2. The lives of children are affected by various pieces of legislation and international conventions. Apart from section 28 of the Constitution, which deals with the rights of children specifically, some of the statutes pertaining to children currently on the statute book are the following:

    Over the past few years, it has become clear that existing legislation is not in keeping with the realities of current social problems and no longer protects children adequately. In addition thereto, the Republic of South Africa has acceded to various international conventions, such as the UN Protocol on the Rights of the Child and the African Charter on Children’s Rights, the principles of which have to be incorporated into local legislation.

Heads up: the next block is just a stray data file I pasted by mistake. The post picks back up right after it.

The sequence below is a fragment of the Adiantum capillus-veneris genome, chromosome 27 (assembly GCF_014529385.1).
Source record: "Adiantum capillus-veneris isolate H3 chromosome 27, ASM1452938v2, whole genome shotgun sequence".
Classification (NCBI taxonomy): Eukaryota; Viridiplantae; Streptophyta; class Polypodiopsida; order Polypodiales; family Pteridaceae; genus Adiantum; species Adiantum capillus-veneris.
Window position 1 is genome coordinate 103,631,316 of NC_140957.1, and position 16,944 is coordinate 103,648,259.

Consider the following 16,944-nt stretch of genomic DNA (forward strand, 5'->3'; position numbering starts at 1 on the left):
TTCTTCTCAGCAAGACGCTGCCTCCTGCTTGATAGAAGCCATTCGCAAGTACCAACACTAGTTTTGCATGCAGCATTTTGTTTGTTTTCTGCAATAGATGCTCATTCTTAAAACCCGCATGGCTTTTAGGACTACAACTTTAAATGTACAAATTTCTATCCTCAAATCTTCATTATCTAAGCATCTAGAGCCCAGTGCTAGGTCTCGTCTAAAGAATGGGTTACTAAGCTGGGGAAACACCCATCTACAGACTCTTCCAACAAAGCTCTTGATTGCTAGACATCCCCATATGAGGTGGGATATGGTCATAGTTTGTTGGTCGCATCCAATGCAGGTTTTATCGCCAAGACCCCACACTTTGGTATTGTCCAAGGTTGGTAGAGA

During 1997 the then Minister of Welfare, Ms G Fraser-Moleketi, requested the South African Law Reform Commission to investigate the Child Care Act, 1983 and to make recommendations to the Minister for the reform of this particular branch of the law. After an extensive process of research and consultation, the Law Reform Commission finalised its report and proposed a draft Children’s Bill in January 2003.

    The Department of Social Development then took the process further through close liaison with the national Departments of Justice and Constitutional Development, Education, Health, Labour, the South African Police Service, the provinces, national non-governmental organisations and service providers as well as the Office on the Rights of the Child in the Presidency. Consultative workshops were also held with the Portfolio Committee on Social Development.